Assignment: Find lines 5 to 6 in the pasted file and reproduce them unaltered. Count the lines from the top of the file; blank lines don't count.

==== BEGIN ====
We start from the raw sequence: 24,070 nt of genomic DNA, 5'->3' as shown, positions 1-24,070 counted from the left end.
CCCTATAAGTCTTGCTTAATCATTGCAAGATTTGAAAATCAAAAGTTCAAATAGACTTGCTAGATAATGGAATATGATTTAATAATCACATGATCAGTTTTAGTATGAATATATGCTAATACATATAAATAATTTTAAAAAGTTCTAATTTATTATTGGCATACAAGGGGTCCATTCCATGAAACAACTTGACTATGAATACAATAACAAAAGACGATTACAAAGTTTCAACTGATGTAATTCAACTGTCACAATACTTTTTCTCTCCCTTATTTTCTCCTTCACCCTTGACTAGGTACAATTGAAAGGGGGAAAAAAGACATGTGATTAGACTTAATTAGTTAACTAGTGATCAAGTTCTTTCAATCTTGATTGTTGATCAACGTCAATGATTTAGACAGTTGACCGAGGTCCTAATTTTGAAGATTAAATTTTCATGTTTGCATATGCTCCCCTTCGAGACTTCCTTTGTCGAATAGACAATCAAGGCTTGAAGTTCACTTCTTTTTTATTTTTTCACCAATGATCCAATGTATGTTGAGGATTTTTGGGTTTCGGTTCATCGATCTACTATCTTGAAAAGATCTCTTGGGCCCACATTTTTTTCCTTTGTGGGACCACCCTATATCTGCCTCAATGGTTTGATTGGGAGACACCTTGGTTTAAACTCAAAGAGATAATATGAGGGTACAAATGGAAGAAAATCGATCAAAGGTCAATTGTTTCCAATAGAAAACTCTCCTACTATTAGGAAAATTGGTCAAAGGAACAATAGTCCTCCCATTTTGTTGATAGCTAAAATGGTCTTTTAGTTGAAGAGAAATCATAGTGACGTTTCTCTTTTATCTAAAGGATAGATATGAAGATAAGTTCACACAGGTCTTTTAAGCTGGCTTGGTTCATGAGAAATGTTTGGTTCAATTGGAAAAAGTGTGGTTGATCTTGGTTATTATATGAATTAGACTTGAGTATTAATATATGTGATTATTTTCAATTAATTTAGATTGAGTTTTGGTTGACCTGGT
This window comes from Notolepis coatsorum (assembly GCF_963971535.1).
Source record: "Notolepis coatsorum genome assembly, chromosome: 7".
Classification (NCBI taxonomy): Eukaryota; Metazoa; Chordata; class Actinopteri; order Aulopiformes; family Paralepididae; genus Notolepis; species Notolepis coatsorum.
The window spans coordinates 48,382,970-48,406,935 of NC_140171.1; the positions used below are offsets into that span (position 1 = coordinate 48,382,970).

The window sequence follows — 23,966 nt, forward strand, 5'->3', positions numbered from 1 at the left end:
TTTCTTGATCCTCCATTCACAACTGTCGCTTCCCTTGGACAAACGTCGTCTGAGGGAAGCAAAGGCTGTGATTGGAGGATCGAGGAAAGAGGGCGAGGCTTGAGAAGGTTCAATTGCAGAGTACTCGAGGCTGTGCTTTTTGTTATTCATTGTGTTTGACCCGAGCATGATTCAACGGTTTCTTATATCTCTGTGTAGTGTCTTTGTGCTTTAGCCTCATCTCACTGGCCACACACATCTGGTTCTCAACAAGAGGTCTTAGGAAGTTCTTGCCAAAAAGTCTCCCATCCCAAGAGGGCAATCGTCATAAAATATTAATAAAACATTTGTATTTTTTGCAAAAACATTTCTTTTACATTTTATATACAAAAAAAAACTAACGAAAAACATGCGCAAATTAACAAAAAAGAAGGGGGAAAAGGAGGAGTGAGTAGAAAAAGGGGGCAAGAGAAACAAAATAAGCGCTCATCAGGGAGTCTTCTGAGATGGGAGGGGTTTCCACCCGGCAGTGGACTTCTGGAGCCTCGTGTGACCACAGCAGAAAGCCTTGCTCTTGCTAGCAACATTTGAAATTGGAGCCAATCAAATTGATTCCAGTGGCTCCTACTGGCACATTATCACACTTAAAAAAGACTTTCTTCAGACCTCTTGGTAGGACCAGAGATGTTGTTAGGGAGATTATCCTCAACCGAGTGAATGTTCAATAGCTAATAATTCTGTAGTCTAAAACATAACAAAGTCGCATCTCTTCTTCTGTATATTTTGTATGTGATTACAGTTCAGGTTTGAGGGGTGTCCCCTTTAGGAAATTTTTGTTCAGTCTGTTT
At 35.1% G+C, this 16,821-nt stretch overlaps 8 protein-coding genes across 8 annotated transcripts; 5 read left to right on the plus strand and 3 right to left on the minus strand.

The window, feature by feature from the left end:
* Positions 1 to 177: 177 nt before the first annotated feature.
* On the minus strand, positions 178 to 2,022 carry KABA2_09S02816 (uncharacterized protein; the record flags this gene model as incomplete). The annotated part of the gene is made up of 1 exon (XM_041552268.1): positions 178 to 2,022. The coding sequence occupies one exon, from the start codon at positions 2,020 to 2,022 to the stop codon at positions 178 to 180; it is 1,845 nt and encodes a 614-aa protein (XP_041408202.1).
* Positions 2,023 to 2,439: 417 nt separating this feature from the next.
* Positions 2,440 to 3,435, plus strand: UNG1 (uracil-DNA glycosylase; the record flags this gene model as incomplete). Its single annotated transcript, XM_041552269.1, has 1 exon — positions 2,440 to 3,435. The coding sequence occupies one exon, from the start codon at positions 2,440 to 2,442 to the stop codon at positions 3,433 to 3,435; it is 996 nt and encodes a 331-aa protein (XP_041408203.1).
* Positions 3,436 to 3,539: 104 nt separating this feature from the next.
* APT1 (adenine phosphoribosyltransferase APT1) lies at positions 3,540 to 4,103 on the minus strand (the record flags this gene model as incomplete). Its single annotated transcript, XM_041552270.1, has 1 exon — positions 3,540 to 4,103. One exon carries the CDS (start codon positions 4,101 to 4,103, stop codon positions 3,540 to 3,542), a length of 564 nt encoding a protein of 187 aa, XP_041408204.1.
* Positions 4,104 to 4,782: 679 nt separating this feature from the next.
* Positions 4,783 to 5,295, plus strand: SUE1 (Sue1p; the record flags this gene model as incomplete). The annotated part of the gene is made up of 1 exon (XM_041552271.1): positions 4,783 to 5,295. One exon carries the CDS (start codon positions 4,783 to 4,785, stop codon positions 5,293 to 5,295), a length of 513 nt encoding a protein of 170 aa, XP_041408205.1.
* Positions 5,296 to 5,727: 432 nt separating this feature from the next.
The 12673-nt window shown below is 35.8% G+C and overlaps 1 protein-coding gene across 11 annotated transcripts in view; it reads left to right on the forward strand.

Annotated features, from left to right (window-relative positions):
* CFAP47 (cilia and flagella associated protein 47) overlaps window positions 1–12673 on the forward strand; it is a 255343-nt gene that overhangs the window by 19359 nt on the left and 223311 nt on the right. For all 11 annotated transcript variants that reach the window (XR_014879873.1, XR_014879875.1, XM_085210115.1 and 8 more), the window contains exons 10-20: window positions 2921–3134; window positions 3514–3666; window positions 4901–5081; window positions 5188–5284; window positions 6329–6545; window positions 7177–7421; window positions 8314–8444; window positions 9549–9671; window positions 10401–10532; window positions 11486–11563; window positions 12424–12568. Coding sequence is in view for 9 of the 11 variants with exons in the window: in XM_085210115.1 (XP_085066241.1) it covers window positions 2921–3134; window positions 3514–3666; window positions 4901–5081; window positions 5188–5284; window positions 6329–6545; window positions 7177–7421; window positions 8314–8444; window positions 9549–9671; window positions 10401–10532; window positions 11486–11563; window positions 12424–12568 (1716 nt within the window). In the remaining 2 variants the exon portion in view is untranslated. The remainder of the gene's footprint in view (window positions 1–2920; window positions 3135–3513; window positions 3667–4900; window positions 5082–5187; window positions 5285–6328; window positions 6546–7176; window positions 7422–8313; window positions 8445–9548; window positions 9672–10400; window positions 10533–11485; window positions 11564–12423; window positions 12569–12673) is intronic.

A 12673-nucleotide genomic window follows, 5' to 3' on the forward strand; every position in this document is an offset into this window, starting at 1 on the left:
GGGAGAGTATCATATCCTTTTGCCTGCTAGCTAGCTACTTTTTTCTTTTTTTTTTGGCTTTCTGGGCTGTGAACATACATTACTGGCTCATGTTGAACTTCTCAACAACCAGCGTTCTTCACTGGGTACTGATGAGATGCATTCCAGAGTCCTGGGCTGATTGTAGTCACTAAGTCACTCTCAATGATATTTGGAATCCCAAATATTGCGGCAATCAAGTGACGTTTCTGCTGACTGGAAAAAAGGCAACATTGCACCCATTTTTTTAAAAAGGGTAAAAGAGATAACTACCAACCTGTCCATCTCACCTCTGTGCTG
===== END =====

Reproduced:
Classification (NCBI taxonomy): Eukaryota; Metazoa; Chordata; class Actinopteri; order Aulopiformes; family Paralepididae; genus Notolepis; species Notolepis coatsorum.
The window spans coordinates 48,382,970-48,406,935 of NC_140171.1; the positions used below are offsets into that span (position 1 = coordinate 48,382,970).